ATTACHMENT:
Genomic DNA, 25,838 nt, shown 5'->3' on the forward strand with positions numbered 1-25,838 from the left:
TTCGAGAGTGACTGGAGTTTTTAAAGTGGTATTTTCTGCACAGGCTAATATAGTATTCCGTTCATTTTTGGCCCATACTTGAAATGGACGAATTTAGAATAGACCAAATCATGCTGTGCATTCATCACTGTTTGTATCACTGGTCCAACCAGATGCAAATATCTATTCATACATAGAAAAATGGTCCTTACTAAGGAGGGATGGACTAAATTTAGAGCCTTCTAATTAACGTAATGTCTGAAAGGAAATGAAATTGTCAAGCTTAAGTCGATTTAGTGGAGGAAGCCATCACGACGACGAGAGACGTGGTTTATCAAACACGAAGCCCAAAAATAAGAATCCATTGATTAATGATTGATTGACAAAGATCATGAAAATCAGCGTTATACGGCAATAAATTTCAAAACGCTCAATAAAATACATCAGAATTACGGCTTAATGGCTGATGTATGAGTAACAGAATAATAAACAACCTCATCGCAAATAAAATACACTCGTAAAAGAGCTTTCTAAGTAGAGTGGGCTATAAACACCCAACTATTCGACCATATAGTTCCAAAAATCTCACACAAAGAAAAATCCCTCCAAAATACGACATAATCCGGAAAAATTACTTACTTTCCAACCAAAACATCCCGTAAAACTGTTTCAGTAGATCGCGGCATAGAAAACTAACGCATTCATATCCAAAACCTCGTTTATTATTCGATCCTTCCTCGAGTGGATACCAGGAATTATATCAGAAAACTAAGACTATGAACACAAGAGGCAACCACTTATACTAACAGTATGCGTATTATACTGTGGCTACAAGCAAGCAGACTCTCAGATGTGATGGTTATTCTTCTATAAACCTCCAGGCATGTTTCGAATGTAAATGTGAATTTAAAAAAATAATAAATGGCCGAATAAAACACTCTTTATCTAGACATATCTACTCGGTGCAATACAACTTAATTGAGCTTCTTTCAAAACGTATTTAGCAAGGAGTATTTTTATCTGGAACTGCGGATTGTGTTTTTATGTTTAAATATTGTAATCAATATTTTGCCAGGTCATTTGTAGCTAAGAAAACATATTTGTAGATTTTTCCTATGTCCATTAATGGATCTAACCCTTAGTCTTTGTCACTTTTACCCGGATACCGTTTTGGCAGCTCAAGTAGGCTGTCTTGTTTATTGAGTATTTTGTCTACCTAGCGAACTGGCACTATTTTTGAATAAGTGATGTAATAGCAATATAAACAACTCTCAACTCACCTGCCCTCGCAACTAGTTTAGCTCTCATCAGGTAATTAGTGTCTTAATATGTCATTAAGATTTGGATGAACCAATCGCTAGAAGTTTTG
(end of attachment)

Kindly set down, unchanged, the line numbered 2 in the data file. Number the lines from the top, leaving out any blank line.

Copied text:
TTCGAGAGTGACTGGAGTTTTTAAAGTGGTATTTTCTGCACAGGCTAATATAGTATTCCGTTCATTTTTGGCCCATACTTGAAATGGACGAATTTAGAATAGACCAAATCATGCTGTGCATTCATCACTGTTTGTATCACTGGTCCAACCAGATGCAAATATCTATTCATACATAGAAAAATGGTCCTTACTAAGGAGGGATGGACTAAATTTAGAGCCTTCTAATTAACGTAATGTCTGAAAGGAAATGAAATTGTCAAGCTTAAGTCGATTTAGTGGAGGAAGCCATCACGACGACGAGAGACGTGGTTTATCAAACACGAAGCCCAAAAATAAGAATCCATTGATTAATGATTGATTGACAAAGATCATGAAAATCAGCGTTATACGGCAATAAATTTCAAAACGCTCAATAAAATACATCAGAATTACGGCTTAATGGCTGATGTATGAGTAACAGAATAATAAACAACCTCATCGCAAATAAAATACACTCGTAAAAGAGCTTTCTAAGTAGAGTGGGCTATAAACACCCAACTATTCGACCATATAGTTCCAAAAATCTCACACAAAGAAAAATCCCTCCAAAATACGACATAATCCGGAAAAATTACTTACTTTCCAACCAAAACATCCCGTAAAACTGTTTCAGTAGATCGCGGCATAGAAAACTAACGCATTCATATCCAAAACCTCGTTTATTATTCGATCCTTCCTCGAGTGGATACCAGGAATTATATCAGAAAACTAAGACTATGAACACAAGAGGCAACCACTTATACTAACAGTATGCGTATTATACTGTGGCTACAAGCAAGCAGACTCTCAGATGTGATGGTTATTCTTCTATAAACCTCCAGGCATGTTTCGAATGTAAATGTGAATTTAAAAAAATAATAAATGGCCGAATAAAACACTCTTTATCTAGACATATCTACTCGGTGCAATACAACTTAATTGAGCTTCTTTCAAAACGTATTTAGCAAGGAGTATTTTTATCTGGAACTGCGGATTGTGTTTTTATGTTTAAATATTGTAATCAATATTTTGCCAGGTCATTTGTAGCTAAGAAAACATATTTGTAGATTTTTCCTATGTCCATTAATGGATCTAACCCTTAGTCTTTGTCACTTTTACCCGGATACCGTTTTGGCAGCTCAAGTAGGCTGTCTTGTTTATTGAGTATTTTGTCTACCTAGCGAACTGGCACTATTTTTGAATAAGTGATGTAATAGCAATATAAACAACTCTCAACTCACCTGCCCTCGCAACTAGTTTAGCTCTCATCAGGTAATTAGTGTCTTAATATGTCATTAAGATTTGGATGAACCAATCGCTAGAAGTTTTG